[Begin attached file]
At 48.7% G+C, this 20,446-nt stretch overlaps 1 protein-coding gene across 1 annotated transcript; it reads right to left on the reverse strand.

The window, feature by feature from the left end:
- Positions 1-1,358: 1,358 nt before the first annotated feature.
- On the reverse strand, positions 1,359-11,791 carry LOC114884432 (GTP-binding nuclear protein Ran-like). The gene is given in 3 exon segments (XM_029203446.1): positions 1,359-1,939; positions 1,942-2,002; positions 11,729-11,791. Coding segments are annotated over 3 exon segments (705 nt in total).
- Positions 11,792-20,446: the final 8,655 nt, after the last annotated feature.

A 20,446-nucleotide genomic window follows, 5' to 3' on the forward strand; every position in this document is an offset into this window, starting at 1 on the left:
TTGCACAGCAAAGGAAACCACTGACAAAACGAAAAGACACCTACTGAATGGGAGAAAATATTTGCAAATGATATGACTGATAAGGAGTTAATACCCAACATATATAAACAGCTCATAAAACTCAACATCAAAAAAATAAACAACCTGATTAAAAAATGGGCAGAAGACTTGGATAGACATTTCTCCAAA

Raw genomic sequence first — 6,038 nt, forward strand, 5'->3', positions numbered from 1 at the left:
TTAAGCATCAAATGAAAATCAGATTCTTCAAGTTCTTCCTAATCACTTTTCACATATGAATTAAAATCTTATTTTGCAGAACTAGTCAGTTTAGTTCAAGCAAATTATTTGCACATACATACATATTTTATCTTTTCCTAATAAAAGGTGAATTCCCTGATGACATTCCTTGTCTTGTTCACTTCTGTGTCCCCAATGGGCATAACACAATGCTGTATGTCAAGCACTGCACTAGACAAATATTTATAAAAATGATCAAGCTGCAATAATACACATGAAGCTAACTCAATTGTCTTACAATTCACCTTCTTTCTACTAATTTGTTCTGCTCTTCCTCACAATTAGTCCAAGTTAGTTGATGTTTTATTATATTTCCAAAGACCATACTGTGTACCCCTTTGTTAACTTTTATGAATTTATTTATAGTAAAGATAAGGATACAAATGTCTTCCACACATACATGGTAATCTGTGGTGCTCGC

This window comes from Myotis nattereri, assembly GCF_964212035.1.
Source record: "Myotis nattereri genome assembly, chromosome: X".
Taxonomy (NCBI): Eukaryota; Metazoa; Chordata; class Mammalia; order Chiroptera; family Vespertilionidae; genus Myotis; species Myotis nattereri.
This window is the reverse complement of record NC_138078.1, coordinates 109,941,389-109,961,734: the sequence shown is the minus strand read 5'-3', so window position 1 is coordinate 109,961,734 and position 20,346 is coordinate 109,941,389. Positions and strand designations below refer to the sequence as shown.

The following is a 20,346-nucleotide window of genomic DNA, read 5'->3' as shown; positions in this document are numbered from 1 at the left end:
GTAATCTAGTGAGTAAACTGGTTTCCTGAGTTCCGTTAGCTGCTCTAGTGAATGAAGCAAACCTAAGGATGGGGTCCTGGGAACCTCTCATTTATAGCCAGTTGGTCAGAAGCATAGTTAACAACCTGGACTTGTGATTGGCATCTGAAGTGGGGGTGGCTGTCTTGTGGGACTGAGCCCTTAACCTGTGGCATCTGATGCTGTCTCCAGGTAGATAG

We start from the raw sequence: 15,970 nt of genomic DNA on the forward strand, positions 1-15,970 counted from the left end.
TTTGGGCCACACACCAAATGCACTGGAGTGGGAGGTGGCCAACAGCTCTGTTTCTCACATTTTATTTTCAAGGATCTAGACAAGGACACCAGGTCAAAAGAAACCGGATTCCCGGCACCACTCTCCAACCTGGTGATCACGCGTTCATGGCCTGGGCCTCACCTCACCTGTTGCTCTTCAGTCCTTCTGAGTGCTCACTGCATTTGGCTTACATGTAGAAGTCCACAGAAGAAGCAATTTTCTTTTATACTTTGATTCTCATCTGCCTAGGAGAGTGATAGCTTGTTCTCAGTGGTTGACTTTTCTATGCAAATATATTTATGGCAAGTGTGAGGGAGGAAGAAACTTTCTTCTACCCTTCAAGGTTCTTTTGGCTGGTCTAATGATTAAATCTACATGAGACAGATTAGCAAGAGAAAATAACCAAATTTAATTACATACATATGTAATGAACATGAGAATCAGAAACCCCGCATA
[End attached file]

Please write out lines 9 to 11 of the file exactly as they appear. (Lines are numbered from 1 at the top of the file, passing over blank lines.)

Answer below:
TTAAGCATCAAATGAAAATCAGATTCTTCAAGTTCTTCCTAATCACTTTTCACATATGAATTAAAATCTTATTTTGCAGAACTAGTCAGTTTAGTTCAAGCAAATTATTTGCACATACATACATATTTTATCTTTTCCTAATAAAAGGTGAATTCCCTGATGACATTCCTTGTCTTGTTCACTTCTGTGTCCCCAATGGGCATAACACAATGCTGTATGTCAAGCACTGCACTAGACAAATATTTATAAAAATGATCAAGCTGCAATAATACACATGAAGCTAACTCAATTGTCTTACAATTCACCTTCTTTCTACTAATTTGTTCTGCTCTTCCTCACAATTAGTCCAAGTTAGTTGATGTTTTATTATATTTCCAAAGACCATACTGTGTACCCCTTTGTTAACTTTTATGAATTTATTTATAGTAAAGATAAGGATACAAATGTCTTCCACACATACATGGTAATCTGTGGTGCTCGC

This window comes from Myotis nattereri, assembly GCF_964212035.1.
Source record: "Myotis nattereri genome assembly, chromosome: X".